Diameter  Width specification (across the flat face) of one of our rare earth magnets which is round in shape. 
Diametrical  A cylindrical magnet which is magnetized across the diameter (width) is said to be diametrically magnetized or diametrical.  If you have two diametrically magnetized discs or rods they will attach side to size at 0 & 180 degrees forming a figure 8 or OO
Dimensional Tolerance  The design tolerance of a magnet.  Magnets are produced in lots. Lot-to-lot, the finished dimensions will be within this tolerance.  Within a specific lot, the part- to-part dimensional variance is usually much smaller than the quoted dimensional tolerance.
Dimensions  The finished size, including all surface treatments (coatings, plating, etc).
Dipole Moment (Magnetic)  The magnetic dipole moment m of a magnet is given by the product m = MV where M is the magnetization and V is the volume of the magnet.  The units are emu in cgs units and Am2 in MKS-SI units.     
Electron Dipole Moment (µe)  All magnetic materials are magnetic because the atoms making up the material contain electrons which have the quantum mechanical property called “Spin” and a basic electron magnetic dipole moment µb ~ 9.2*10-21 emu called a Bohr magneton.    
Flux (F)  The magnetic flux Φ through an area is the integral (or sum) of B times the area.  Φ is measured in Maxwell's (Mx) in cgs units and Webers (Wb) in MKS units.
Gauss (G)  The Gauss, abbreviated as G, is the cgs unit of measurement of the magnetic flux density B (also known as the "magnetic induction").  It is named after the famous German mathematician and physicist Carl Friedrich Gauss.  One Gauss = 1 Maxwell per cm2
Gauss Meter  An electronic device which measures magnetic fields H using a Hall Effect Sensor.  Since it really measures H in Oersteds, not B in Gauss, it should really be called an “Oersted Meter” but, unfortunately, it never is!  
Grade  A list of specifications which define the magnetic properties of a given magnetic material.  (See Grade Chart)
H (Magnetic Field Strength)  A measure of the magnetizing field.  H may arise from an electrical current or from another permanent magnet.  The units of H are Oe in cgs units or A/m in MKS units.  The earth’s magnetic field is about 0.6 Oe.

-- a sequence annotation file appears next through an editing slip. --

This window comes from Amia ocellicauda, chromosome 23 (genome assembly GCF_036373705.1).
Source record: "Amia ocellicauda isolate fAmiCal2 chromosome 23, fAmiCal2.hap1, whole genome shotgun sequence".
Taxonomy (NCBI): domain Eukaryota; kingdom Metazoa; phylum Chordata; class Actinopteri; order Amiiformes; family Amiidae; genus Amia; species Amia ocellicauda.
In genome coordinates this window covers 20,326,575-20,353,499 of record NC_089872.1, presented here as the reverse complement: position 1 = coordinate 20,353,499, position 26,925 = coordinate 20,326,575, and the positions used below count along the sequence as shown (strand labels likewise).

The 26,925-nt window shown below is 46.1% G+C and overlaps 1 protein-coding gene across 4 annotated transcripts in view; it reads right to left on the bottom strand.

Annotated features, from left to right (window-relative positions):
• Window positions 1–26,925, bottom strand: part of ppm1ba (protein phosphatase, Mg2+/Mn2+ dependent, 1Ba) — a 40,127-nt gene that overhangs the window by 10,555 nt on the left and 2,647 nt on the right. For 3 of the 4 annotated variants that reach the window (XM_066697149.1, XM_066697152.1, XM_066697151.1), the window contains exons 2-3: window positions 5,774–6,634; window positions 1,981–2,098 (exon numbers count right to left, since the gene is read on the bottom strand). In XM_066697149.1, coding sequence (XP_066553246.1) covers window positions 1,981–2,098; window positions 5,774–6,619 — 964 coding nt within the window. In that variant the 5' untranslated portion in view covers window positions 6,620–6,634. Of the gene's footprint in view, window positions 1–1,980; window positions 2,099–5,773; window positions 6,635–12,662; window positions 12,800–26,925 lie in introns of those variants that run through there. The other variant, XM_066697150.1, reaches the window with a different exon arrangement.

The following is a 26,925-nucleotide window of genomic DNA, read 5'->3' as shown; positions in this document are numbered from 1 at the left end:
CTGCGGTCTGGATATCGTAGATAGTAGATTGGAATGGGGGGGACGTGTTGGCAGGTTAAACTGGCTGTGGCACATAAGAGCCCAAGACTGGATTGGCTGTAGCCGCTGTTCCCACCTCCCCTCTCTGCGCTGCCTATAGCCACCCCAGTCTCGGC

Hcr (Remanent Coercivity)  Hcr is the demagnetizing field needed to cause the remanent magnetization Mr to be zero after the sample is saturated.  Mrs is the remanent magnetization in zero field after the sample is saturated.
Height  The distance between the flat areas of the magnet, usually measured face to face.  Height is usually expressed as a measurement of magnets which are wider then they are long.  Longer cylindrical magnets would have their height referred to as length.
ID  Inner Diameter of a magnet. In a ring or tube type magnet this would be the width/diameter of the center hole.
Intrinsic Coercivity (Hci)  

The demagnetizing field H necessary to cause a magnet which was previously saturated to have zero magnetization M.  The units of M are emu/cm3 in cgs units and A/m in MKS-SI units.  1000 A/m = 1 emu/cm3.  In general Hc and Hci are quite different with Hci usually being much larger than Hc.

The relation between B, M and H in MKS-SI units is B = µ0(H + M), where µ0 is “the permeability of free space” µ0 = 4∏*10-7, and B = H + 4∏iM in cgs units.  Strictly speaking these are vector equations but generally H and M, and hence B, are parallel and can be considered to be scalars.

Isotropic  An isotropic magnet has the same properties when measured parallel to any axis. During the manufacturing process the material can be aligned or oriented in any direction.  NdFeB is an anisotropic material.  Rubberized magnets are often Isotropic, and are magnetized in North-South bands in a special very high field fixture. 

Surprisingly, the magnetization pattern in flexible magnets is usually “one sided”.  Nearly all of the field comes out on one side of the sheet!  The flexible sheet is uniformly magnetized in a special pattern where the vertical and horizontal fields add on one side and cancel on the other.  This doubles the holding force.      
Length  The measured distance along the magnet from end to end.  On a disc magnet (where length < diameter) this same measurement would be referred to as the thickness.
M-H Loop  

A graph of the magnetization M plotted vs. H.  The differences between B-H and M-H loops have generated a great deal of confusion.  This is not surprising because many text books contain important errors!  The two loops will be discussed in some detail below.  The M-H loop tells one more about the basic properties of the magnetic material than does the B-H loop. 

Magnetic  The atoms of all magnetic materials have two properties.  They have a net quantum mechanical spin and a magnetic moment.  In other words, they are tiny magnets.  They also have a quantum mechanical coupling energy between the atoms that is minimized when the magnetic moments are parallel.  Hence the magnetic moments of adjacent atoms add.  The metals iron, nickel, and cobalt are the only pure materials that are magnetic at room temperature but there are literally thousands of compounds that are strongly magnetic at room temperature.  For example chromium dioxide CrO2 and manganese arsenide MnAs are strongly magnetic.